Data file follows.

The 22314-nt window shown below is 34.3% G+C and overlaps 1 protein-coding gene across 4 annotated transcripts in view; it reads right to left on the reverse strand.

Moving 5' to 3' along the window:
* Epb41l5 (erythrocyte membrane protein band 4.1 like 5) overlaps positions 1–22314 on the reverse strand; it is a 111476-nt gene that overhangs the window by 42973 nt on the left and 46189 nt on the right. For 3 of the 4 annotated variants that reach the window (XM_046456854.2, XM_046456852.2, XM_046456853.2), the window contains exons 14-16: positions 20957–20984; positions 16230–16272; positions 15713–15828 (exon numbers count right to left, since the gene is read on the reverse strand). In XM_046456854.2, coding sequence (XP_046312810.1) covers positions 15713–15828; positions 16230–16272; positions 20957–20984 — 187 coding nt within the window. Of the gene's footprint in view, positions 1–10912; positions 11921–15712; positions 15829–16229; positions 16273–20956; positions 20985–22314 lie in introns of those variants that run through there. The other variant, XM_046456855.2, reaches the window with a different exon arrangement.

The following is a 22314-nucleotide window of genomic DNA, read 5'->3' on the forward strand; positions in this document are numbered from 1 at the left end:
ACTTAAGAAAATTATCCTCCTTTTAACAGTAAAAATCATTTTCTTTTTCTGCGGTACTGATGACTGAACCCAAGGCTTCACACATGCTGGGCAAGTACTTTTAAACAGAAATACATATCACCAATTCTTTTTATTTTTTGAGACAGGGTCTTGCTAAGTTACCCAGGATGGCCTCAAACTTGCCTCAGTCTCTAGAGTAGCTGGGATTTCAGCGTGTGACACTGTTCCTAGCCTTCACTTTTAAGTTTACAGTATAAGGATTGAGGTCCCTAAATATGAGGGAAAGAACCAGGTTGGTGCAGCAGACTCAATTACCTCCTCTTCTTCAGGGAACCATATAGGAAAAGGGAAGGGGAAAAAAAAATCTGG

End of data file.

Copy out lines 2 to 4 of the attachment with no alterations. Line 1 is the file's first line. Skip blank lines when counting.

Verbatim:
Moving 5' to 3' along the window:
* Epb41l5 (erythrocyte membrane protein band 4.1 like 5) overlaps positions 1–22314 on the reverse strand; it is a 111476-nt gene that overhangs the window by 42973 nt on the left and 46189 nt on the right. For 3 of the 4 annotated variants that reach the window (XM_046456854.2, XM_046456852.2, XM_046456853.2), the window contains exons 14-16: positions 20957–20984; positions 16230–16272; positions 15713–15828 (exon numbers count right to left, since the gene is read on the reverse strand). In XM_046456854.2, coding sequence (XP_046312810.1) covers positions 15713–15828; positions 16230–16272; positions 20957–20984 — 187 coding nt within the window. Of the gene's footprint in view, positions 1–10912; positions 11921–15712; positions 15829–16229; positions 16273–20956; positions 20985–22314 lie in introns of those variants that run through there. The other variant, XM_046456855.2, reaches the window with a different exon arrangement.

The following is a 22314-nucleotide window of genomic DNA, read 5'->3' on the forward strand; positions in this document are numbered from 1 at the left end: